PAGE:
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Guide To Buying Gold Coins

These are not 'numismatic' gold coins. Bullion coins are not rare, and their value is simply computed by multiplying their gold content by the price. Numismatic coins on the other hand are rare coins and are considered collectibles. Numismatic gold coin prices are more volatile than bullion coin prices, because their prices move both with the changes in value of bullion gold, and with the emotions of coin collectors.

guide to buying gold coins

Gold coins were hardly produced anywhere between 1933 and 1965. Then, once the private demand for gold ownership had been nearly extinguished, it was finally the South Africans who started minting again in earnest from 1967.

Generally these gold coins are not available direct from the producing mint. Instead the mints have arrangements with distributing sales agents who deal with the public. The mints themselves take a premium over the gold content (known as seignorage), and the agents add a further intermediary margin.

That's all there is to it! Bad money is losing value all the time, so people wisely spend it, and save the good money. Not being used does not mean that gold coins are somehow inferior to bank-notes: quite the opposite in fact. It means that their good wealth storage characteristics means they don't circulate.

Then what tends to happen is that the skill to deal in gold coins (without getting duped by fakes) concentrates on a few expert gold coin dealers, and that increases the cost of dealing. They benefit from the value of their specialised knowledge, and you pay for your lack of it.

Nowadays gold coin dealing is perfectly legal and there is open trading of gold coins - usually tax free. Yet even now you will pay a premium of 6-10% above the underlying gold price for trading small numbers of gold coins with a gold coin dealer.

Meanwhile should an economic meltdown occur your gold coins would probably not be very useful. One possibility is that they would be subject to compulsory purchase (confiscation) by a government at a significant discount to their real value - as happened in USA in 1933. Then the owner has either (i) to surrender his gold coins for a loss, (ii) to store them secretly, unused and unusable, or (iii) to dispose of them - dangerously - through illegal channels to underground gold coin traders, who will pay only a deeply discounted price.

This is why people who understand the issues choose to store only a small emergency reserve as bullion gold coins. They expect to use them only in extreme circumstances. They put the bulk of their gold denominated wealth store offshore, and usually as close to a professional and highly liquid bullion market as they can. You too can do this using BullionVault.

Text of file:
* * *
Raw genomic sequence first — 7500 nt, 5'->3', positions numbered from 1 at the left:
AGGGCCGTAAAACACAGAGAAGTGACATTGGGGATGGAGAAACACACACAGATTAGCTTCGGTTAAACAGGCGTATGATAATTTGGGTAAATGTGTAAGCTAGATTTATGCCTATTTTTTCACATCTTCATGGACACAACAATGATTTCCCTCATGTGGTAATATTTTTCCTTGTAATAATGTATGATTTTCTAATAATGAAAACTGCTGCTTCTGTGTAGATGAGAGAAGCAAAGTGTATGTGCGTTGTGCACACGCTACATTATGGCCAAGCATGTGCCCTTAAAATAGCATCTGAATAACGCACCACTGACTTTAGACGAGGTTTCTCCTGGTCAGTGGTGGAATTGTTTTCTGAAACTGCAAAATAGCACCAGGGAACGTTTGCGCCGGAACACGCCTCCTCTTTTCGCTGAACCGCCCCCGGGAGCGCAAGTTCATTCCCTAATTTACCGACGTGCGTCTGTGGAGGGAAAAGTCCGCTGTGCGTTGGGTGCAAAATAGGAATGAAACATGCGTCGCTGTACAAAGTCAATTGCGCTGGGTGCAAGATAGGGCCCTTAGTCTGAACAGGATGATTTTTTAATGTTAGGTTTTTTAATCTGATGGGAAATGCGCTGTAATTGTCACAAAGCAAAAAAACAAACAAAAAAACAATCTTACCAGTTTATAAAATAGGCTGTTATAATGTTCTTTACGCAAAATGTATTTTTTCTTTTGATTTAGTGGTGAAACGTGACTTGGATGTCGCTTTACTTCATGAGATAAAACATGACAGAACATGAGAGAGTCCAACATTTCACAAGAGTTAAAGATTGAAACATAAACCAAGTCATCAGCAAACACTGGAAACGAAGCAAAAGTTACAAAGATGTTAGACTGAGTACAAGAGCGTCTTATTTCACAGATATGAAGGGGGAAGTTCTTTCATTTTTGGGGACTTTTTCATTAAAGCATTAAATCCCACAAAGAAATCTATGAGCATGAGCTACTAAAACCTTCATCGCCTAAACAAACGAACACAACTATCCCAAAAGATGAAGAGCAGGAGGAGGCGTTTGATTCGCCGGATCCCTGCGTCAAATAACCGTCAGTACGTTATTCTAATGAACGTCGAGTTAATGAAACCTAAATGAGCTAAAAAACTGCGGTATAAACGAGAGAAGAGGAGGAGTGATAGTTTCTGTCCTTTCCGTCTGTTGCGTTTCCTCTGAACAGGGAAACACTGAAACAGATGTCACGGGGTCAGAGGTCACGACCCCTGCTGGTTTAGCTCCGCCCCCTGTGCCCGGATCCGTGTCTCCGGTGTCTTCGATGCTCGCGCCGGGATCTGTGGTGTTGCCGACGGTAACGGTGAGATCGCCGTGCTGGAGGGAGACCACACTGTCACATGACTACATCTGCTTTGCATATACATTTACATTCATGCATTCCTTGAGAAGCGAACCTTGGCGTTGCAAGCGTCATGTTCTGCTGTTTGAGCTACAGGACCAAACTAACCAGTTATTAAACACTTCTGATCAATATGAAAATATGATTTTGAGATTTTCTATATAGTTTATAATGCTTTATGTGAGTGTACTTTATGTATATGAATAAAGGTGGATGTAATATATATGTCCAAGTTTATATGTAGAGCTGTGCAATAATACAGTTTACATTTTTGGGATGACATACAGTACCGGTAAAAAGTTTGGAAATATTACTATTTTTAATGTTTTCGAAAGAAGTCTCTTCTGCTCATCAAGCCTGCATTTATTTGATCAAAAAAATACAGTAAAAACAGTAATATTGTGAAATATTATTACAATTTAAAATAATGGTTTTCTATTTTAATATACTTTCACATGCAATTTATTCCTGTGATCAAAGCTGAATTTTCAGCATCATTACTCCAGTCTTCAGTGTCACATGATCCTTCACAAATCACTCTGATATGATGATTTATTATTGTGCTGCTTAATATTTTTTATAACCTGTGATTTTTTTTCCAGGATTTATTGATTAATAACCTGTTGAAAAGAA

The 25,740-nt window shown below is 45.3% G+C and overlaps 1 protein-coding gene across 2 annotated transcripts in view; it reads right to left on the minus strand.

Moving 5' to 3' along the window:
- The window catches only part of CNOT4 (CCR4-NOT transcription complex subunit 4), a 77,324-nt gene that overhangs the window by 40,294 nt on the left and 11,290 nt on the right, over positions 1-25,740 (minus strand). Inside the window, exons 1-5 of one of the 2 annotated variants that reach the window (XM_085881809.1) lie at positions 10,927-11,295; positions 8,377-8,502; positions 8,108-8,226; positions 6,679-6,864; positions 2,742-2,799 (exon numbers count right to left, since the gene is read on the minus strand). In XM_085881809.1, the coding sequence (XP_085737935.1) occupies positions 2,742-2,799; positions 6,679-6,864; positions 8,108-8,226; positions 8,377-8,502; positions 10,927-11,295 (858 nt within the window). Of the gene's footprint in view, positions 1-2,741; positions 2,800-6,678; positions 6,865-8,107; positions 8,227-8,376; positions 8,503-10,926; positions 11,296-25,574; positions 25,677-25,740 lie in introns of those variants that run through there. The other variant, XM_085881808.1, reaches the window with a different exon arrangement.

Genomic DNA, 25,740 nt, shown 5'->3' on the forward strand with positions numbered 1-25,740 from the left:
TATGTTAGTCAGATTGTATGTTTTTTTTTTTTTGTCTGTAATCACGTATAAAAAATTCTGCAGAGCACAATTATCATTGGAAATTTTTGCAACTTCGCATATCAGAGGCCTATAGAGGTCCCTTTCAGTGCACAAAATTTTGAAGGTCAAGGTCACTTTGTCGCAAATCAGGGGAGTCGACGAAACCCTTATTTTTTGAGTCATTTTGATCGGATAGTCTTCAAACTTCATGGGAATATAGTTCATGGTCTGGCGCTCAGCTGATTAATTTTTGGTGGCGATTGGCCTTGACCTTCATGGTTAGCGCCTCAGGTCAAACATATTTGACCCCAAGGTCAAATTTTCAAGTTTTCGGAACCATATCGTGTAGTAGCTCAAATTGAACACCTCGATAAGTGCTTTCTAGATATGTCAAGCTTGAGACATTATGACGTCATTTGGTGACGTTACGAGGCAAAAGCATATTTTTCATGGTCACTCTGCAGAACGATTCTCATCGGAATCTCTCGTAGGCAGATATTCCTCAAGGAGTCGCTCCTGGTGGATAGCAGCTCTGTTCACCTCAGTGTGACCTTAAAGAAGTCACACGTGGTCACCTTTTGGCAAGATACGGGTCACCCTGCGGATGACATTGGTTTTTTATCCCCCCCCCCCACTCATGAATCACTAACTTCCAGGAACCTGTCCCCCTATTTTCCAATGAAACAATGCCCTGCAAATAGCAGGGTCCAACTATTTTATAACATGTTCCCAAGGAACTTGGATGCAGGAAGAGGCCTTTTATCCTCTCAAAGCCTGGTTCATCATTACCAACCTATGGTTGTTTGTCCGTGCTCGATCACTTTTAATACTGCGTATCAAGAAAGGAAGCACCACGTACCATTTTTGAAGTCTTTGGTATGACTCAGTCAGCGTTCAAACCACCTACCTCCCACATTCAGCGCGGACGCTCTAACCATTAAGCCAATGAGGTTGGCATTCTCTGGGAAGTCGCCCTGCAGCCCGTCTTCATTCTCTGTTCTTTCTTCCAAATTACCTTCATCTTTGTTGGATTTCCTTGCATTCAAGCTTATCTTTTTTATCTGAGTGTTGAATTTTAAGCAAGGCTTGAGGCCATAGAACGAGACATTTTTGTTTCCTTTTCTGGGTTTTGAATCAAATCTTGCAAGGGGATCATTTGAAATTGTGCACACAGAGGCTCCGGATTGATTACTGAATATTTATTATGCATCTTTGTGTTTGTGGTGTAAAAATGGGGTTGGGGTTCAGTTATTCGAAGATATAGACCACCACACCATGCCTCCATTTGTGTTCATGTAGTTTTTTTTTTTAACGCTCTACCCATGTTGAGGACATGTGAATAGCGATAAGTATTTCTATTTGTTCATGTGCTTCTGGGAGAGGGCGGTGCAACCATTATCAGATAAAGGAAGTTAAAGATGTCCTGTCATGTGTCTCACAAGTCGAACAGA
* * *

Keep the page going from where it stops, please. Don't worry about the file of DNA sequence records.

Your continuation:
Because all 1 oz bullion coins will contain 1 ounce of fine gold, the underlying value is the same whichever gold coin you choose. Different coins may seem better or worse however when you consider the 'spread' between prices to buy and prices to sell, because buyers must pay a mark-up, above what the gold coin is worth, and sellers will typically get back less than that value.

Investing in gold is typically seen as a good way of hedging against risk as part of a balanced portfolio. Gold bullion coins tend to track the professional bullion market's pattern of increasing in value as other investment assets fall during financial crisis or economic downturns.

It depends which country you live in. No banks sell gold coins in the UK for instance, and banks that sell gold coins are few and far between in the USA or Canada. But Germany's banks often make it possible to buy gold bars or coins at their local branches.

The karat system is used most often in jewelry. But many 1-ounce bullion coins are 24 karat - sometimes called 24 carat - which means they are 99.99% pure gold or better. These 24 karat gold coins include UK Britannias, American Buffalos, Australia's Kangaroo, Austrian Philharmonics, and Canadian Maples.

As explained above, owning wholesale bullion in a market-accredited vault is the safer, cheaper and easier way to own gold, silver, platinum and palladium. That said, we recognize that some people also like to keep a little bullion at home, and so we now enable UK users to buy gold coins.

Gold and silver prices have been at or near record levels recently, heightening interest in buying and selling gold and silver coins. Consumers, however, should resist the temptation to make impulse buys or to sell an item before researching its potential value.

The ANA urges everyone to be wary of cold-call solicitations or mobile offices, set up in temporary locations such as motels, offering instant cash for gold and silver coins. Be patient, be informed and don't let anyone pressure you into making impulsive decisions.

It is also important to know this rule of thumb: the smaller the unit, the higher premiums clients are willing to pay. This means that if you buy gold bullion bars or if you buy gold bars that weigh one-kilo, it will always cost less in terms of a premium over spot than buying a one-ounce coin.